My growing interest in Buddhism—an interest that began in my school days– led me to teachings by several masters, and especially by His Holiness the Dalai Lama. I would long to be able to offer my music to him, and to place it in the service of the dharma. Miraculously, one day, several years ago, Lama Doboom Tulku Rimpoche of New Delhi’s Tibet House asked me to chant sutras in Sanskrit on the morning of Buddha Jayanti, the day of Buddha’s birth. It was a lovely morning in May, unusually cool for that time of year. A small group of practitioners met in Delhi’s lovely Buddha Jayanti park before the statue of the Buddha which has been presented to the people of India by His Holiness. We meditated against the background of chirping birds and the laughter of children picnicking on the grass. Verses from the Buddhist texts were chanted in different languages like Pali and Japanese. I recited verses in Sanskrit. We meditated again, and then shared a welcome breakfast, before going back to our busy lives. After that auspicious day, I was fortunate to be asked to recite sutras in Sanskrit on many occasions, and several times in the presence of His Holiness too.

Then one day, again quite miraculously, I was asked by Prashant Verma, now Director of the Deer Park Institute in India to chant sutras at the inauguration of a monastery at Bir in Himachal Pradesh and in the presence of His Holiness. That was my first meeting with Dzongsar Khyentse Rimpoche, and the beginning too of what I believe is a life-long connection with Rimpoche, and with the Deer Park Institute. It was with Rimpoche’s encouragement that I undertook to record the album Dharma Nada for the Deer Park Institute.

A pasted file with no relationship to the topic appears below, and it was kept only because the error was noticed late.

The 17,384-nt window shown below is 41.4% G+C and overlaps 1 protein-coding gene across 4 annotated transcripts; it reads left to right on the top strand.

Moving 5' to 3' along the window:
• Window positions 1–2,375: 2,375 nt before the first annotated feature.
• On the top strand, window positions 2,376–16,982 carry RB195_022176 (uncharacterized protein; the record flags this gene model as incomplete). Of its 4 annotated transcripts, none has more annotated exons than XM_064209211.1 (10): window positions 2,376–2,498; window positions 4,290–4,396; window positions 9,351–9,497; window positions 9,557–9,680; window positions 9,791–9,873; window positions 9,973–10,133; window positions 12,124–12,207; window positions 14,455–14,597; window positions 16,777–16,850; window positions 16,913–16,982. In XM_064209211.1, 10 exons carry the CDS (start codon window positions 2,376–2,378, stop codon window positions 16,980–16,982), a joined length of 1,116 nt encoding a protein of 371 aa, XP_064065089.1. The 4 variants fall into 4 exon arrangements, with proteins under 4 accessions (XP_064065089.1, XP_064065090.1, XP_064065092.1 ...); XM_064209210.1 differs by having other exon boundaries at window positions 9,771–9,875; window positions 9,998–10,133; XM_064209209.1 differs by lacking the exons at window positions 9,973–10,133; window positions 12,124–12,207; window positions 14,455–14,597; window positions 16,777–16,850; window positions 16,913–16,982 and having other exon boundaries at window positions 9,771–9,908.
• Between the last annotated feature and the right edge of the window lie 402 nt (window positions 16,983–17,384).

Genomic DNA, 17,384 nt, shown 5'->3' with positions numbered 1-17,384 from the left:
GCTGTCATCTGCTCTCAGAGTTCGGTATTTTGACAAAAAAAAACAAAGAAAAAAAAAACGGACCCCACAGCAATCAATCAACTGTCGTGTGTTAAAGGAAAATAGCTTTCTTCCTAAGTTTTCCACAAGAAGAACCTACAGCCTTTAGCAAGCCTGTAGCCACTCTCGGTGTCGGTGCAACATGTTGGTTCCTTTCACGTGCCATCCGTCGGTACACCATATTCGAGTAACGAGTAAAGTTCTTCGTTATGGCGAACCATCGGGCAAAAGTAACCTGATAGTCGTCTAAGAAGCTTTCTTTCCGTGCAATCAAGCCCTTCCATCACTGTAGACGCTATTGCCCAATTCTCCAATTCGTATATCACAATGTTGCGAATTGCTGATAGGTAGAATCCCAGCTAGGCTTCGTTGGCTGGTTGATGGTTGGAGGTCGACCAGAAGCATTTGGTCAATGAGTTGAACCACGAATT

Vidya Rao

How, one might ask, do I reconcile these two aspects of my musical life– the singing of an erotic courtesan form like Thumri, and of the austere, structured Buddhist chants. Thumri, as a form, is set squarely in the everyday world, secular, earthy, and calculated to evoke desire. On the other hand, the Buddhist sutras encode the abstract and highly philosophical teachings on bodhichitta, wisdom and method and especially, emptiness. Yet for me, it is precisely the dance of these two forms and philosophical ways of being in the world that I believe gives me a balance that allows me to live in this world. To engage with it deeply, and yet not be swamped by its bewildering experiences, to begin perhaps to understand the brilliance and vibrancy of beloved form as essentially, and equally belovedly, empty. I believe that if I had to make do with only one of these musical spaces, I would be, as the sutras say, a bird with only one wing— and I need both these wings to fly. Living and working with these two very different musical forms, I am able to play hide and seek with form and emptiness, recognising that both have their place, both are precious, and an understanding of both is essential.


A book review of Heart to Heart: Remembering Naina Devi

Legendary singer, Naina Devi was born into a Bengali Brahmo Samaj reformist family in the early years of the twentieth century. A childhood replete with music, dance, theatre and social reform gave way to the grandeur and seclusion of the life of a young queen of the Kapurthala royal family of Punjab. Despite seventeen years of silence necessitated by the norms of a royal household, she came back to music and a glorious career as a singer, arts-administrator, teacher and patron, after the tragic death of her husband.

Heart to Heart, traces Naina Devi’s incredible story as she told it to her disciple, Vidya Rao. Naina Devi’s story traces the changes in the world of Indian classical music, women singers and women in Indian society over the last century. Learning seena-ba-seena, heart to heart, in a seamless blend of music and life-lessons, Rao imbibed not just a knowledge of her chosen form, Thumri, but a sense of the very being of her teacher.

The evocative narrative weaves back and forth between historical record and memory, past and present, and between  Naina Devi’s voice and Rao’s own. It illuminates the power and beauty of music, the lives of these two women and of many others, of courage, pain, joy and love, and of the deep bond between Rao and her beloved Guru.